Following encouraging UK economic data, 56 per cent of SMEs are expecting increased domestic sales to help boost their balance sheets, anticipating heightened demand from both existing and new customers.
A further 20 per cent are looking to access overseas markets for the first time, while a similar proportion (18 per cent) intends to grow their existing overseas markets.
The proportion of firms expecting growth far outweighs the minority (13 per cent) that expect their annual turnover to shrink. The findings were debated this week at an event organised by BSI involving a panel of small business leaders, including Rhydian Lewis, co-founder of Ratesetter, and recent Veuve Clicquot award winner Jenny Dawson of Rubies in the Rubble.
Howard Kerr, Chief Executive of BSI commented: Confidence in an improving economy is being felt ever more strongly across British enterprise, but this needs to be matched with a confidence in capability. Chasing growth means making tough choices on whether the benefits of expansion outweigh the risks. Small firms must ask themselves whether they possess the confidence to chase excellence rather than settling for mediocrity.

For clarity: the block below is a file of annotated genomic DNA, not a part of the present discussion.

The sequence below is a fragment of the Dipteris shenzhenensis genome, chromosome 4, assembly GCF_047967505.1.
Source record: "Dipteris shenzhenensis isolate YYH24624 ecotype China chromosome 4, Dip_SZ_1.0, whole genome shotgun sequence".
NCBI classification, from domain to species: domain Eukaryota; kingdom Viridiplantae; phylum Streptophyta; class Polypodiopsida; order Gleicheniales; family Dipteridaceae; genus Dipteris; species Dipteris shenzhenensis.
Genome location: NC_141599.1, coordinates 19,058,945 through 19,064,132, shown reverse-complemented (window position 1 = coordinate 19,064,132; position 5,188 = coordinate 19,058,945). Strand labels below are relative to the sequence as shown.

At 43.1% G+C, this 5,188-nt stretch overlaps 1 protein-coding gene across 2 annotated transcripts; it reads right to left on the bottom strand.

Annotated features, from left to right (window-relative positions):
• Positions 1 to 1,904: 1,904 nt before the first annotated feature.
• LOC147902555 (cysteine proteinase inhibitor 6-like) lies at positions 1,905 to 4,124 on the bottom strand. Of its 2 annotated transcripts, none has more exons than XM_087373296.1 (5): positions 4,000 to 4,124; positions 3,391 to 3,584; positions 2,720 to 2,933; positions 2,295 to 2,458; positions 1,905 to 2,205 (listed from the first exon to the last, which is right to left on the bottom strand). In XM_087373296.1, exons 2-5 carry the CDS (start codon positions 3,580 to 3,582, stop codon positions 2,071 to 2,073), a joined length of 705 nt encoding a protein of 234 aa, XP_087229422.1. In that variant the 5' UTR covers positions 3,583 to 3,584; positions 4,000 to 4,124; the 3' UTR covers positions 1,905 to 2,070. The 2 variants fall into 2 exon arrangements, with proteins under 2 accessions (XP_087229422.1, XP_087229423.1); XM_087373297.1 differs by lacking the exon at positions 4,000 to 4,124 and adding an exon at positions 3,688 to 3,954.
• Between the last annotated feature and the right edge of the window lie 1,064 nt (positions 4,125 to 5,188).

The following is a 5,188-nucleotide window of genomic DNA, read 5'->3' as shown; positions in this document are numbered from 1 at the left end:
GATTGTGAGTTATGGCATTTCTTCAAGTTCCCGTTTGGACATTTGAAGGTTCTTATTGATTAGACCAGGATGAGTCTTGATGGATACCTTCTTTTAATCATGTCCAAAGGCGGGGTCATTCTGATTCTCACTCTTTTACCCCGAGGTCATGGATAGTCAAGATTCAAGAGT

Indeed, SMEs report a number of key hurdles standing between them and growth, with the top three being concerns over the sustainability of the economic recovery (34 per cent), external regulations hindering productivity (25 per cent) and lack of support from banks/government (24 per cent).
SMEs also report that hopes of trading internationally are pinned back by a lack of contacts, knowledge and talent. Amongst the smallest firms this replaces a shortage of working capital as the top barrier to international trade. Developing a solid business case for expansion is a daunting prospect for many small firms due to the range of considerations. Factors include obtaining capital, international credibility, export logistics and resilient operational plans.
The Chancellors ambition to double the value of UK exports by 2020 requires a sea change in attitudes amongst small firms to overseas markets. AndKerr explains that “adoption and certification to internationally recognised standards can never be the whole answer, but it can help build confidence and trust, as well as unlocking new opportunities.